Uruguay Table of Contents
Gross Domestic Product (GDP): Approximately US$9.2 billion in 1990, or US$2,970 per capita, making it one of highest-income countries in Latin America. As result of severe recession, real GDP declined by almost 17 percent during 1981-84 but increased after 1985. Led by growth in agriculture and fishing sectors, GDP grew by 6.6 percent in 1986 and 4.9 percent in 1987 but slowed to 0.5 percent in 1988, 1.5 percent in 1989, and 0.9 percent in 1990.
Agriculture: Self-sufficient in most basic foodstuffs. About 90 percent of country, including 8 percent arable land, can be used for some kind of agriculture, mainly for extensive livestock grazing, wheat, rice, corn, and sorghum. In 1988 agricultural activity, including fishing, directly generated 13 percent of GDP and provided over half of value of exports. Although sector's growth rate in 1989 was low (1 percent), its output increased an estimated 3.5 percent in 1990.
Industry: Accounted for 33 percent of GDP in 1988. Industrial sector geared mostly to small domestic market. Industries included meat processing, wool and hides, sugar, textiles, footwear, leather apparel, tires, cement, fishing, petroleum refining, and wine making. Industrial production growth rate in 1988 about -2.9 percent.
Mining and Energy: Exports granite and marble. Semiprecious stones also have been found in quantity. Primary sources of energy hydroelectricity and imported petroleum (mostly crude oil).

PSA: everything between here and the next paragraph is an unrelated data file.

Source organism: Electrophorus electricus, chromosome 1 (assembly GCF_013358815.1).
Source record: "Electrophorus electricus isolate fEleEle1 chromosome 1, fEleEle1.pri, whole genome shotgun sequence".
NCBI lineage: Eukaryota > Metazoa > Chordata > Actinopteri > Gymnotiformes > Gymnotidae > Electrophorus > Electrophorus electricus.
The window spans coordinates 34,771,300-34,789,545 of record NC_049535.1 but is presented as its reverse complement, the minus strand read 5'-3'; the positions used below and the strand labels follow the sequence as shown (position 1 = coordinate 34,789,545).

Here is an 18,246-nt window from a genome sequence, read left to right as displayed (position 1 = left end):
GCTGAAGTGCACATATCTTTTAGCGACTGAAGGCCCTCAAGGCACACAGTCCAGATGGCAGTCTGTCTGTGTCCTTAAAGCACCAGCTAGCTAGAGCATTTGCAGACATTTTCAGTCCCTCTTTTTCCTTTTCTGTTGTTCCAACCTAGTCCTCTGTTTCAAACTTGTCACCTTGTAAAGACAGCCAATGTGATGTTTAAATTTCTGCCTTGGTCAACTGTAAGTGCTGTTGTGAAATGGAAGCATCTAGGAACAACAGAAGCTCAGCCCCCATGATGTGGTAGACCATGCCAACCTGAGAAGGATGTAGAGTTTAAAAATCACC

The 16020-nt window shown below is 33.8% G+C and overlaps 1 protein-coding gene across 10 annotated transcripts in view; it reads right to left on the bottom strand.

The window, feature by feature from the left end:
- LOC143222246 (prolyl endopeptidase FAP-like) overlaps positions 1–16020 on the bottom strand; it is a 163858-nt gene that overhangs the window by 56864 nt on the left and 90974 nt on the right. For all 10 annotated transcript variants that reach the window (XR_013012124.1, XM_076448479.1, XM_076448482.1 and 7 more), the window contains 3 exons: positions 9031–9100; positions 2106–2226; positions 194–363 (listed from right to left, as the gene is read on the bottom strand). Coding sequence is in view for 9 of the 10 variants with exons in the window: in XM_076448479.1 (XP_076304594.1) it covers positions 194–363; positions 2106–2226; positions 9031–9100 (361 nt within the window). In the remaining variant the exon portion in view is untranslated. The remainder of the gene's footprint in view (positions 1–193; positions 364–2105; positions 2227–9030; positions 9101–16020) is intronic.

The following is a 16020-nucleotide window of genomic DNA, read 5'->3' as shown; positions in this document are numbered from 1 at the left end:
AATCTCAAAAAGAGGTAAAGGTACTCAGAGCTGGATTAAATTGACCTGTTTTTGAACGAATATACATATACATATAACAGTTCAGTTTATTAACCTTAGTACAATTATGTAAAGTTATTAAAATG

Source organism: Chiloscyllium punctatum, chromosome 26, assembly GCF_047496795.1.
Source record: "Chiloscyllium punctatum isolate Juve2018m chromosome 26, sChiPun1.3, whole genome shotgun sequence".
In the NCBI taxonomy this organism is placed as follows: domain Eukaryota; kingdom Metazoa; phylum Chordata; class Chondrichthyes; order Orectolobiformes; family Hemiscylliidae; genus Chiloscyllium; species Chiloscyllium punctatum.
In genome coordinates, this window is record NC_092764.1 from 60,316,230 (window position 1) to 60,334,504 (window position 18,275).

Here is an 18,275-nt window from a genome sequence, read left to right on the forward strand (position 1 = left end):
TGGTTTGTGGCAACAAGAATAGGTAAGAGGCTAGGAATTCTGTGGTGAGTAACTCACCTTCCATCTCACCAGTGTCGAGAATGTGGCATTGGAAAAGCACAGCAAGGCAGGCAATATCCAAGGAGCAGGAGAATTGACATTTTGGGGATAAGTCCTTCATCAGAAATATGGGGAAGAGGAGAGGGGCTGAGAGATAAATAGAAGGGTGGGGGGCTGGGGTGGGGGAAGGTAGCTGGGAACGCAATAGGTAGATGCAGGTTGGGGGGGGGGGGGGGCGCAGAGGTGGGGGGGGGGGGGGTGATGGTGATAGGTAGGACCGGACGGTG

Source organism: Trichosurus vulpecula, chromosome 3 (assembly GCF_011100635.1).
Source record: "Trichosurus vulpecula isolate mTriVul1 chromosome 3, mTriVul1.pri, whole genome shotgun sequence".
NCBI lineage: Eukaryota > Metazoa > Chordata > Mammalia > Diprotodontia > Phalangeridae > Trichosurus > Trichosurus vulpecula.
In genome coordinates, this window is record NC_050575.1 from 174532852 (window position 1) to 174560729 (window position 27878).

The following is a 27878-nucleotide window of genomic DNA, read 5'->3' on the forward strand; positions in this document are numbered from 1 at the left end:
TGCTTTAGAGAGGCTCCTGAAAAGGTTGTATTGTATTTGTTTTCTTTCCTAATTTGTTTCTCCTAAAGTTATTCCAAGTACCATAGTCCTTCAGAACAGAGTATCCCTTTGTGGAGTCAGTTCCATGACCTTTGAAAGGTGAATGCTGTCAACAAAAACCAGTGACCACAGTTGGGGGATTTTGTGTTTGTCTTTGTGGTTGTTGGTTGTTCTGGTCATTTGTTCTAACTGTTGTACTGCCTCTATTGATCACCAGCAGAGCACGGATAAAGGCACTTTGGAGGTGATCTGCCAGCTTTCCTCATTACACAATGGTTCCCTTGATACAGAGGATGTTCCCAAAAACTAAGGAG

Services: Accounted for 42 percent of GDP in 1988, including 6 percent for transportation, storage, and communications and 15 percent for banking and commerce.
Currency and Exchange Rate: Uruguayan new peso. In 1990 average exchange rate was US$1=N$Ur1,171. On December 31, 1990, buying and selling interbank rates were N$Ur1,573 and N$Ur1,594, respectively, per US$1. On March 2, 1992, average exchange rate was US$1=N$Ur2,674.
Trade: Exports wool, meat, hides, manufactured goods, and rice (total about US$1.6 billion in 1989). Imports fuels and lubricants, metals, machinery, transportation equipment, and industrial chemicals (total about US$1.1 billion in 1989). Main export markets and sources of imports Brazil, Argentina, United States, and European Community.
Balance of Payments: Trade balance positive and steadily improving during most of 1980s. Current account balance negative until mid-1980s, owing to burden of debt service (reduced from US$613 million in 1988 to US$449 million in 1989). Foreign debt to United States in 1989 about US$6.2 billion of total US$6.7 billion foreign debt (one of developing world's highest per capita). Capital account balance positive for most of 1980s.
Fiscal Year: Calendar year.
Fiscal Policy: Stabilization plan of Julio Marķa Sanguinetti (president, 1985-90)--designed to reduce deficit and inflation and improve balance of payments--had mixed results. Public-sector deficit declined, but inflation continued unabated, reaching at least 85 percent by 1989, owing to monetary and exchange rate policies. Luis Alberto Lacalle de Herrera (president, 1990-) attempted to further cut fiscal deficit and tighten monetary policy by introducing new taxes on wages and increasing value-added tax ( VAT--see Glossary) rate, gasoline prices, and public-sector tariffs. Nevertheless, inflation rose to 129 percent in 1990 but then dropped to 106 percent in 1991.
Data as of December 1990